- If you have not had any geometry since the 7th grade, there will probably be some questions on the test that you will not know the answers to. Don't panic! 75% of the test is algebra. This means that 75 of the questions are algebra questions. You have to answer approximately 44 questions correctly to pass. (The scale is scored, so 44 may not be the "magic number" of correct items.) Focus on what you DO know.
- If you have room, work your problems in the test booklet. This makes it easier for you to see what you have done and to check your work. If you need to use scratch paper, draw off a block and do the work inside it. Label the top of the block "Problem 13" or whatever is applicable. Some students claim that they intend to check their work but have a difficult time determining where they worked what when trying to retrace their steps.
- You will be allowed to use a calculator, but it will only do the basics. You will get to practice using one before the day of the test.
- You will receive a "formula" sheet that has the formulas you will need to know for determining distance, midpoint, and slope as well as the Pythagorean Theorem and some other equations and abbreviations. You may ask your math teacher to see one of these sheets if you would just like to get familiar with it.
- Keep the order of operations in mind.
- Don't get stumped and frustrated with what you don't know. Skip it and move on to what you do know. When you finish the entire test, return to the beginning and take on the more challenging questions. Remember, the easier questions are scattered throughout the test. Don't get so stressed that you cannot tackle the ones that are possible for you. (Skipping around is intended for students who are taking the entire test in the booklet and THEN filling in the answer documents. It would not be wise to skip around bubbling in on that answer document. It would be too easy to get confused and off-track about what answer goes with what question.)
- A general math tip is to think first; then solve. Cover all of the answers with a piece of paper and read the problem. Think about the rules you know. Think about the data you have. Work the problem and THEN look at the answer choices and choose the correct one. Remember that those math distracters can be darn good. Don't let that first one cause you to get off course. Work the problem the way you know to work it before looking at any answer choices.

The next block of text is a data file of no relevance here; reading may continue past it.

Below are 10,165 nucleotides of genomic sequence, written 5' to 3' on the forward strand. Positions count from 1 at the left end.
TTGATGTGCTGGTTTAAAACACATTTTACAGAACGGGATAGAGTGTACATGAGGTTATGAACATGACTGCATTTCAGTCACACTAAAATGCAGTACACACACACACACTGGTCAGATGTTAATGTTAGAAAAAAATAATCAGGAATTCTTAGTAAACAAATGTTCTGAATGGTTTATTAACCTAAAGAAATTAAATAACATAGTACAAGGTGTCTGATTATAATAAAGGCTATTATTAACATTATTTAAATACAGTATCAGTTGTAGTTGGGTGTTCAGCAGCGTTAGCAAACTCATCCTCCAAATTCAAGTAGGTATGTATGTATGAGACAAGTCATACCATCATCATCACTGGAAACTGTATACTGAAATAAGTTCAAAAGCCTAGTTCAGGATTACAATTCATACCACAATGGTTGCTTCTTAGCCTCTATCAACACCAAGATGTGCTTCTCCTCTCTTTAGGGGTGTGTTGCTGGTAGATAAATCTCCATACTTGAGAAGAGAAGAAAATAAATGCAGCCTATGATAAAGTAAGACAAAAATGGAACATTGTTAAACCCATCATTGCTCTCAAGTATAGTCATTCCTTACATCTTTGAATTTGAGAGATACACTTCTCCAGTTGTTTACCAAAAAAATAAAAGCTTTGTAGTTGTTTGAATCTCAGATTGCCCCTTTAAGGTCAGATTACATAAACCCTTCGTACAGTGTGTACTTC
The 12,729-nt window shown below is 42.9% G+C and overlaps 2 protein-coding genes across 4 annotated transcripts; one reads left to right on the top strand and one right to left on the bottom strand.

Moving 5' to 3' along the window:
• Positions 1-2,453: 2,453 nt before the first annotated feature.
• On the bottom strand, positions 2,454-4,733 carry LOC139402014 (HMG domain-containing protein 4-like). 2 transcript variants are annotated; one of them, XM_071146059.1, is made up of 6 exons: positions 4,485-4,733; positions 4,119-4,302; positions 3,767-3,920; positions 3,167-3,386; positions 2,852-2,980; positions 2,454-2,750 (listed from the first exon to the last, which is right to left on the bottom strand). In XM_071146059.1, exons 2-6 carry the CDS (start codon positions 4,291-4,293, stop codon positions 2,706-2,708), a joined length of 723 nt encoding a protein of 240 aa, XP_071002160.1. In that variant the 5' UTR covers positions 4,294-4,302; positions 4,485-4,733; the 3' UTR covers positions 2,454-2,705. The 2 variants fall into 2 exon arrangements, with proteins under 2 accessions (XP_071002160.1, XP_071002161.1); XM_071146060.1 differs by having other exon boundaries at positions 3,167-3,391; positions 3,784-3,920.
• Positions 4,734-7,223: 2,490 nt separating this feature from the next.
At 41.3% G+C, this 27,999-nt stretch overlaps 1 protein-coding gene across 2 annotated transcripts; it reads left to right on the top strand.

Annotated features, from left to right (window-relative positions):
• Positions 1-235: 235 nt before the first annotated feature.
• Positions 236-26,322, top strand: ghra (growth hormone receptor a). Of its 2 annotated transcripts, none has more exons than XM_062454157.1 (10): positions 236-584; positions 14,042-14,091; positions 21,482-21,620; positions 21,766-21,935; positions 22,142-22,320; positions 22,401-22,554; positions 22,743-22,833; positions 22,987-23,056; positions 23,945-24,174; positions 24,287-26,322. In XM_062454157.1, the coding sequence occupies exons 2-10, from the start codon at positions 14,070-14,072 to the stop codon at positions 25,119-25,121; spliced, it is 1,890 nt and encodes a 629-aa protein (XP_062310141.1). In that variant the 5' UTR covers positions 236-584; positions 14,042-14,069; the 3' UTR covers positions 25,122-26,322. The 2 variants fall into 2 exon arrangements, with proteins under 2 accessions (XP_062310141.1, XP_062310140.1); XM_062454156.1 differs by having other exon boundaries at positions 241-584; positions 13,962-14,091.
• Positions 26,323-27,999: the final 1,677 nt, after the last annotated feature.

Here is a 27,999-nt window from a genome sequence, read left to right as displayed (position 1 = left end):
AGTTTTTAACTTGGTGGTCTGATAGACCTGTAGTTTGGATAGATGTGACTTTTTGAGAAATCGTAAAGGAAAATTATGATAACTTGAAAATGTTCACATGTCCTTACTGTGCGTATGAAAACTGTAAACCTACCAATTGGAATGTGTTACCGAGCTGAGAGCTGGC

- If tip #7 does not work and you just cannot come up with an answer, work backwards. Take each answer choice, plug it into the equation, and then see if it works out. This is a good way to check ALL of your work.
- When the answer choices are similar, beware of simple mistakes. This can include variations where the difference is only in a positive or negative sign or where the decimal might be one point off.
- Read word problems carefully. What' is the question really asking you for? For instance, a tricky question could be one that would read, "Of the 200 movie tickets, 1/4 have been sold. How many tickets have not been sold?" Would you choose the distracter 50 or the correct answer 150? Watch out for the old “right” answer to the wrong question and ALWAYS work the problems out. DO NOT just pick the one that looks right at first glance.
- There are certain basics that you absolutely must know in order to succeed on the math test. Below are some of those basics with the number of questions associated with them.
You must know how to: - Apply the order of operations.
- Add and subtract polynomials.
- Multiply polynomials.
- Solve multi-step equations of the first degree.
- Find perimeter, circumference, area, or volume.
- Apply properties of similar polygons.
- Determine mean, median, mode, and range.
- Determine probabilities.
- Solve word problems using direct variations or algebraic concepts.
There are four questions on each of the above topics. Focus on what you can do! See your math teacher for help if you need it. Refer to your math textook. Don't give up. Narrow your answer choices to two logical choices. Check your work. Take your time. Do your best. Everything above is the direct result of the hard work of Susan Hayes, Principal in the Hartselle City School System. Thank You! |

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